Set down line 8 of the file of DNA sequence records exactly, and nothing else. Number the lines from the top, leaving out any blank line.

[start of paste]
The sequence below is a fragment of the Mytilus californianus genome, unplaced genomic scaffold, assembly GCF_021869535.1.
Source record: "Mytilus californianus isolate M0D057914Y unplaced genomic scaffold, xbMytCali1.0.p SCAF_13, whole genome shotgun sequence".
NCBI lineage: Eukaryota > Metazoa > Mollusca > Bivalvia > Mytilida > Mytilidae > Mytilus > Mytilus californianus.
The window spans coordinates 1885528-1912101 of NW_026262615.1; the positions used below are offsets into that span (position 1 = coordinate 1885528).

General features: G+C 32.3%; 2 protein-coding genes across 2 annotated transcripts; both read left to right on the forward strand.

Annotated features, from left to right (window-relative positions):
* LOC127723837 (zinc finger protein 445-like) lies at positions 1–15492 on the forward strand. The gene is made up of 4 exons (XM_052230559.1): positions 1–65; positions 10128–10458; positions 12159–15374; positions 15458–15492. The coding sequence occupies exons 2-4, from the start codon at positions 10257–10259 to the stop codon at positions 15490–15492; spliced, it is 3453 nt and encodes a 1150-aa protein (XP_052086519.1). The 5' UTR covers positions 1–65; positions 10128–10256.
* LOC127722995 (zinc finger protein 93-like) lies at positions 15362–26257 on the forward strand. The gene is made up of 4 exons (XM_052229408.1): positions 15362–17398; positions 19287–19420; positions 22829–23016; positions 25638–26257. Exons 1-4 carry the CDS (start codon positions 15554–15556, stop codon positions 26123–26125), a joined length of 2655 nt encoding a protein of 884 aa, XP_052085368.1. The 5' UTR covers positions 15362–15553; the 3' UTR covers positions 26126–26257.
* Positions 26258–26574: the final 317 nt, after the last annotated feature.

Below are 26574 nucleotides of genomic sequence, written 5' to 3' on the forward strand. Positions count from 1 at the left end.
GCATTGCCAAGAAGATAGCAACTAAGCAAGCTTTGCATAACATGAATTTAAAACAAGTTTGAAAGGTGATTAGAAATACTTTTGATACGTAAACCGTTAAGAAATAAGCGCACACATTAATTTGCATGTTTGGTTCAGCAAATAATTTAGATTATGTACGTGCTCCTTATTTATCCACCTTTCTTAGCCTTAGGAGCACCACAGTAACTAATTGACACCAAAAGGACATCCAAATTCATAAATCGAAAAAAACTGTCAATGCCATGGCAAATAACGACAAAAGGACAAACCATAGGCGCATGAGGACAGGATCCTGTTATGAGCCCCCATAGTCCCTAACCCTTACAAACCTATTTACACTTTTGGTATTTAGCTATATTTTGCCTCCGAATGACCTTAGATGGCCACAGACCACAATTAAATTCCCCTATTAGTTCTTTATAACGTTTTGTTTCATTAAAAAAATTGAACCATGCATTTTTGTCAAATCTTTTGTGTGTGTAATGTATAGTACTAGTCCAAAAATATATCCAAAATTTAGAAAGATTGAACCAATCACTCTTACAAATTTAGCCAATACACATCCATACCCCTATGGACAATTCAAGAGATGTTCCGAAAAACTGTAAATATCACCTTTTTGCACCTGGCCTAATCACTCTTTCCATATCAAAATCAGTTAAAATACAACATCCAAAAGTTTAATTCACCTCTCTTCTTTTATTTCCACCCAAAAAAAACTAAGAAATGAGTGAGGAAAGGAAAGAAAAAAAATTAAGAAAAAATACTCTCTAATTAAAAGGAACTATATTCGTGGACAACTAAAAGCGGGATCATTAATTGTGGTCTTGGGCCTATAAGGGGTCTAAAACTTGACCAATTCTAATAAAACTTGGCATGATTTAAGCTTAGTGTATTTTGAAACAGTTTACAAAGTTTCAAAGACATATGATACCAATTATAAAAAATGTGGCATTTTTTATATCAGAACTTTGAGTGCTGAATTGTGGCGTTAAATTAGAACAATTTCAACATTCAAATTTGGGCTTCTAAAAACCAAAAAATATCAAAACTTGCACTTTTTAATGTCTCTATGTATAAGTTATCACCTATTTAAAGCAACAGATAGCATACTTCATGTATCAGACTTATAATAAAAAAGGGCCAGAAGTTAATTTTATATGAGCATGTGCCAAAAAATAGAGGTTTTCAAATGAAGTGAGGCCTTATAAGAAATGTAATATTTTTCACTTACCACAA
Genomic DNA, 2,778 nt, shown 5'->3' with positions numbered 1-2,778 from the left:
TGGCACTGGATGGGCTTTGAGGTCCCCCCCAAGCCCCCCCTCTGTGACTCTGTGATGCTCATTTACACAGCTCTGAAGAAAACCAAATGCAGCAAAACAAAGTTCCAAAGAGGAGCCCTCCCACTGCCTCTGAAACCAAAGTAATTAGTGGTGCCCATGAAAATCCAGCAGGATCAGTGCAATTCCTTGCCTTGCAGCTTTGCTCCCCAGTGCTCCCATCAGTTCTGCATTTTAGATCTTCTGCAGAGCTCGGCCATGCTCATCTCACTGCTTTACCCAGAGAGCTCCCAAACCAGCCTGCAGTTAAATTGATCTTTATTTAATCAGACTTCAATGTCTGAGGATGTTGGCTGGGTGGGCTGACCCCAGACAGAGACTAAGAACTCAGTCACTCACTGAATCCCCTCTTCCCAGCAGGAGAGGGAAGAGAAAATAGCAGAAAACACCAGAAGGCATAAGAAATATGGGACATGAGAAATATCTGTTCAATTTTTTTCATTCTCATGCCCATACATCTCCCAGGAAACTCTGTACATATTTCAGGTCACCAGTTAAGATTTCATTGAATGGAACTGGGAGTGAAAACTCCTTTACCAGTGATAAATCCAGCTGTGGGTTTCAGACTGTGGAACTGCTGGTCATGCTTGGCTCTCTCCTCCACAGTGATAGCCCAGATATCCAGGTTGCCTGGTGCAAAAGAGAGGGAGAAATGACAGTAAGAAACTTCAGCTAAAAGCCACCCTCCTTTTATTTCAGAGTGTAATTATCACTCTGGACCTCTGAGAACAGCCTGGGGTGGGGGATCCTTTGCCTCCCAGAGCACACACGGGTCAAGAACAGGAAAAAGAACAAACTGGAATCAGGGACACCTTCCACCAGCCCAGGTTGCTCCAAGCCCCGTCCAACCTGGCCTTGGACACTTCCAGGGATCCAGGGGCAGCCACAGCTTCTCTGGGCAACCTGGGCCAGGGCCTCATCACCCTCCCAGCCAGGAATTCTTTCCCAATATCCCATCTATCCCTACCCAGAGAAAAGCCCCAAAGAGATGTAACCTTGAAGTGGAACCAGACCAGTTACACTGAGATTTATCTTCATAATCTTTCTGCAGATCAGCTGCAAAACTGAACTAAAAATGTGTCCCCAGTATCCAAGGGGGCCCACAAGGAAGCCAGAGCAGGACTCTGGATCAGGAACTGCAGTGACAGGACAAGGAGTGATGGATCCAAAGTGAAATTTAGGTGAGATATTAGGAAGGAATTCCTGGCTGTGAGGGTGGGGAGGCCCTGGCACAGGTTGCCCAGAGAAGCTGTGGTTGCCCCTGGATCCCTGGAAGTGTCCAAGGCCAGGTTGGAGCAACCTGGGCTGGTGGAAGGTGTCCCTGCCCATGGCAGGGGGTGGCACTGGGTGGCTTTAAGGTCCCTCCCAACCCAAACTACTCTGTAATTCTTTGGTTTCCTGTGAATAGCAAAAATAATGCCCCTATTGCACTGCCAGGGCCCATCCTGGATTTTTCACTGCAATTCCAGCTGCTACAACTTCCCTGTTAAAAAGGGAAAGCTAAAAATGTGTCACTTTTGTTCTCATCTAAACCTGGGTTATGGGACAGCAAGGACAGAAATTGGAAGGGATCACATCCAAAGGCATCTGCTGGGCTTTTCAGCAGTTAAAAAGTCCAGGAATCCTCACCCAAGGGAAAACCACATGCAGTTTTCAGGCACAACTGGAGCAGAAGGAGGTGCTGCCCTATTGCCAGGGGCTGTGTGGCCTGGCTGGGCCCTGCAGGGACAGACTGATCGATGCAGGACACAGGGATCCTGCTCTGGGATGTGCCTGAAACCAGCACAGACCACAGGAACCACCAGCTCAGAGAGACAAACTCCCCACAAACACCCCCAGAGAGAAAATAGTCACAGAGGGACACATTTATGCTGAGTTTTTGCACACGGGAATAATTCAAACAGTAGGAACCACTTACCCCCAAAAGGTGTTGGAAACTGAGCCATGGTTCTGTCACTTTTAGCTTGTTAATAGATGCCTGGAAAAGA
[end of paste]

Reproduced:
* LOC127722995 (zinc finger protein 93-like) lies at positions 15362–26257 on the forward strand. The gene is made up of 4 exons (XM_052229408.1): positions 15362–17398; positions 19287–19420; positions 22829–23016; positions 25638–26257. Exons 1-4 carry the CDS (start codon positions 15554–15556, stop codon positions 26123–26125), a joined length of 2655 nt encoding a protein of 884 aa, XP_052085368.1. The 5' UTR covers positions 15362–15553; the 3' UTR covers positions 26126–26257.